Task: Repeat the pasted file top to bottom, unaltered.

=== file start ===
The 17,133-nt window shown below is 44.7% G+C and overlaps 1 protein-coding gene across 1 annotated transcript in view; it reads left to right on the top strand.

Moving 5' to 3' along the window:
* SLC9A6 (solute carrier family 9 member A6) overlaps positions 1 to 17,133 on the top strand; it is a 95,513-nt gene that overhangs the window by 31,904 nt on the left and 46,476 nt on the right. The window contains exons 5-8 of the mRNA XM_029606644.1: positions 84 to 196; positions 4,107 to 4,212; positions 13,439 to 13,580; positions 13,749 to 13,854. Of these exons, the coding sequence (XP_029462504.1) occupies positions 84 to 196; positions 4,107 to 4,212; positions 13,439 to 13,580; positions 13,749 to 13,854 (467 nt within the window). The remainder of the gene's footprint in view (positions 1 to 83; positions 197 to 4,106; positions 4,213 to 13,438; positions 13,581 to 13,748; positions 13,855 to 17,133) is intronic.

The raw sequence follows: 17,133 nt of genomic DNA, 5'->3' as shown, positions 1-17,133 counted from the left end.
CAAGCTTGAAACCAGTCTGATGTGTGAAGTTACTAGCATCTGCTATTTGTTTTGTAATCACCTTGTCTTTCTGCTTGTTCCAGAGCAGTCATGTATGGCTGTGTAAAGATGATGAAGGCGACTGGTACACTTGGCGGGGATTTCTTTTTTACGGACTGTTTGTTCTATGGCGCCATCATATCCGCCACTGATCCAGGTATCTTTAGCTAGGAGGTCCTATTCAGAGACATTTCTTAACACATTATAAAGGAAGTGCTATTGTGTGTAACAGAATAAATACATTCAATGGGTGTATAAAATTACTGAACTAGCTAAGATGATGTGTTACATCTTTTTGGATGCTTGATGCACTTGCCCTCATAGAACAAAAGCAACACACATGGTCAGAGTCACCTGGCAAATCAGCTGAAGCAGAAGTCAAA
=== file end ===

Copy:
The 17,133-nt window shown below is 44.7% G+C and overlaps 1 protein-coding gene across 1 annotated transcript in view; it reads left to right on the top strand.

Moving 5' to 3' along the window:
* SLC9A6 (solute carrier family 9 member A6) overlaps positions 1 to 17,133 on the top strand; it is a 95,513-nt gene that overhangs the window by 31,904 nt on the left and 46,476 nt on the right. The window contains exons 5-8 of the mRNA XM_029606644.1: positions 84 to 196; positions 4,107 to 4,212; positions 13,439 to 13,580; positions 13,749 to 13,854. Of these exons, the coding sequence (XP_029462504.1) occupies positions 84 to 196; positions 4,107 to 4,212; positions 13,439 to 13,580; positions 13,749 to 13,854 (467 nt within the window). The remainder of the gene's footprint in view (positions 1 to 83; positions 197 to 4,106; positions 4,213 to 13,438; positions 13,581 to 13,748; positions 13,855 to 17,133) is intronic.

The raw sequence follows: 17,133 nt of genomic DNA, 5'->3' as shown, positions 1-17,133 counted from the left end.
CAAGCTTGAAACCAGTCTGATGTGTGAAGTTACTAGCATCTGCTATTTGTTTTGTAATCACCTTGTCTTTCTGCTTGTTCCAGAGCAGTCATGTATGGCTGTGTAAAGATGATGAAGGCGACTGGTACACTTGGCGGGGATTTCTTTTTTACGGACTGTTTGTTCTATGGCGCCATCATATCCGCCACTGATCCAGGTATCTTTAGCTAGGAGGTCCTATTCAGAGACATTTCTTAACACATTATAAAGGAAGTGCTATTGTGTGTAACAGAATAAATACATTCAATGGGTGTATAAAATTACTGAACTAGCTAAGATGATGTGTTACATCTTTTTGGATGCTTGATGCACTTGCCCTCATAGAACAAAAGCAACACACATGGTCAGAGTCACCTGGCAAATCAGCTGAAGCAGAAGTCAAA